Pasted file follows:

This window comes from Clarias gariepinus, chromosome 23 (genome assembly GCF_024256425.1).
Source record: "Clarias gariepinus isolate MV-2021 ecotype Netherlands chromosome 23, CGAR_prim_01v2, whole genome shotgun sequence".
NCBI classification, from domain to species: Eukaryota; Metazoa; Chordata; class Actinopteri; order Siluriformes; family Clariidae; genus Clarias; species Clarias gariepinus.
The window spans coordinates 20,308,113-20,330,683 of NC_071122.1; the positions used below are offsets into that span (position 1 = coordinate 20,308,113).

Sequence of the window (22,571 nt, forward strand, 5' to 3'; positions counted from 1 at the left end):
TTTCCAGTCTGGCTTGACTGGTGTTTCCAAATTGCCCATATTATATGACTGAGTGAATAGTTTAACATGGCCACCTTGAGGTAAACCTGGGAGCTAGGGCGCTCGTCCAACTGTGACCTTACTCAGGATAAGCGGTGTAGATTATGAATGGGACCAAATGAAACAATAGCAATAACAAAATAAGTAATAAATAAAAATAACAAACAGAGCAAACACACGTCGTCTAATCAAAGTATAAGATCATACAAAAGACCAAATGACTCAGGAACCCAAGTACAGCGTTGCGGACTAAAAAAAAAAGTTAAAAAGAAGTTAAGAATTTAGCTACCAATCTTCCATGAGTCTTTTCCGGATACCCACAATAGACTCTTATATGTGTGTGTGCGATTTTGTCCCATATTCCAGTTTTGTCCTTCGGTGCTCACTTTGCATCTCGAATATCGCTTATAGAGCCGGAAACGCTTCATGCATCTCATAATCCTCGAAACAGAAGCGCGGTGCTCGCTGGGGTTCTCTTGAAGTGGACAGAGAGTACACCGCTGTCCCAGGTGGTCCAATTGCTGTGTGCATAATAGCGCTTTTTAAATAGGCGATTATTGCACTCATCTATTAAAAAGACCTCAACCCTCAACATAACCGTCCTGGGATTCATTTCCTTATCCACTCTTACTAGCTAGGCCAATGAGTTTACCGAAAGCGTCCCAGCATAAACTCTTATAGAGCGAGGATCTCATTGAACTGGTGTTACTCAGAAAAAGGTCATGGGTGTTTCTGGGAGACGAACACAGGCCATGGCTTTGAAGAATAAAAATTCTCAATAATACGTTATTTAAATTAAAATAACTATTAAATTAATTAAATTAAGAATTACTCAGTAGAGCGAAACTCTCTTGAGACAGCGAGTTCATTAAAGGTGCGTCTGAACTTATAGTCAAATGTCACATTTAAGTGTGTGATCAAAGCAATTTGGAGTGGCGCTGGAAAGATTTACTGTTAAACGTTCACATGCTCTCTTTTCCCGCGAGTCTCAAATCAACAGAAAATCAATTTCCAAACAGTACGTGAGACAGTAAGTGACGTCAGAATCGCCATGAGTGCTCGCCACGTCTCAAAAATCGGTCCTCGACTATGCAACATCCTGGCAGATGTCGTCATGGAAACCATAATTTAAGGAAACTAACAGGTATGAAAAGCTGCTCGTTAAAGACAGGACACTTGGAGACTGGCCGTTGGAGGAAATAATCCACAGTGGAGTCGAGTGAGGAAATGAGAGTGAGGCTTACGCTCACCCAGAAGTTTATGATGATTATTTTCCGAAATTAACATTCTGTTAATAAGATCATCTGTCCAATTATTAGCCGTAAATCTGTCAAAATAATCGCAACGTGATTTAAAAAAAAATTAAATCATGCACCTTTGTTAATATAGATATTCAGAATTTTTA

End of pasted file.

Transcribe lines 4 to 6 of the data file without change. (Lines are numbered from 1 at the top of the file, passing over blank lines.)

The window spans coordinates 20,308,113-20,330,683 of NC_071122.1; the positions used below are offsets into that span (position 1 = coordinate 20,308,113).

Sequence of the window (22,571 nt, forward strand, 5' to 3'; positions counted from 1 at the left end):
TTTCCAGTCTGGCTTGACTGGTGTTTCCAAATTGCCCATATTATATGACTGAGTGAATAGTTTAACATGGCCACCTTGAGGTAAACCTGGGAGCTAGGGCGCTCGTCCAACTGTGACCTTACTCAGGATAAGCGGTGTAGATTATGAATGGGACCAAATGAAACAATAGCAATAACAAAATAAGTAATAAATAAAAATAACAAACAGAGCAAACACACGTCGTCTAATCAAAGTATAAGATCATACAAAAGACCAAATGACTCAGGAACCCAAGTACAGCGTTGCGGACTAAAAAAAAAAGTTAAAAAGAAGTTAAGAATTTAGCTACCAATCTTCCATGAGTCTTTTCCGGATACCCACAATAGACTCTTATATGTGTGTGTGCGATTTTGTCCCATATTCCAGTTTTGTCCTTCGGTGCTCACTTTGCATCTCGAATATCGCTTATAGAGCCGGAAACGCTTCATGCATCTCATAATCCTCGAAACAGAAGCGCGGTGCTCGCTGGGGTTCTCTTGAAGTGGACAGAGAGTACACCGCTGTCCCAGGTGGTCCAATTGCTGTGTGCATAATAGCGCTTTTTAAATAGGCGATTATTGCACTCATCTATTAAAAAGACCTCAACCCTCAACATAACCGTCCTGGGATTCATTTCCTTATCCACTCTTACTAGCTAGGCCAATGAGTTTACCGAAAGCGTCCCAGCATAAACTCTTATAGAGCGAGGATCTCATTGAACTGGTGTTACTCAGAAAAAGGTCATGGGTGTTTCTGGGAGACGAACACAGGCCATGGCTTTGAAGAATAAAAATTCTCAATAATACGTTATTTAAATTAAAATAACTATTAAATTAATTAAATTAAGAATTACTCAGTAGAGCGAAACTCTCTTGAGACAGCGAGTTCATTAAAGGTGCGTCTGAACTTATAGTCAAATGTCACATTTAAGTGTGTGATCAAAGCAATTTGGAGTGGCGCTGGAAAGATTTACTGTTAAACGTTCACATGCTCTCTTTTCCCGCGAGTCTCAAATCAACAGAAAATCAATTTCCAAACAGTACGTGAGACAGTAAGTGACGTCAGAATCGCCATGAGTGCTCGCCACGTCTCAAAAATCGGTCCTCGACTATGCAACATCCTGGCAGATGTCGTCATGGAAACCATAATTTAAGGAAACTAACAGGTATGAAAAGCTGCTCGTTAAAGACAGGACACTTGGAGACTGGCCGTTGGAGGAAATAATCCACAGTGGAGTCGAGTGAGGAAATGAGAGTGAGGCTTACGCTCACCCAGAAGTTTATGATGATTATTTTCCGAAATTAACATTCTGTTAATAAGATCATCTGTCCAATTATTAGCCGTAAATCTGTCAAAATAATCGCAACGTGATTTAAAAAAAAATTAAATCATGCACCTTTGTTAATATAGATATTCAGAATTTTTA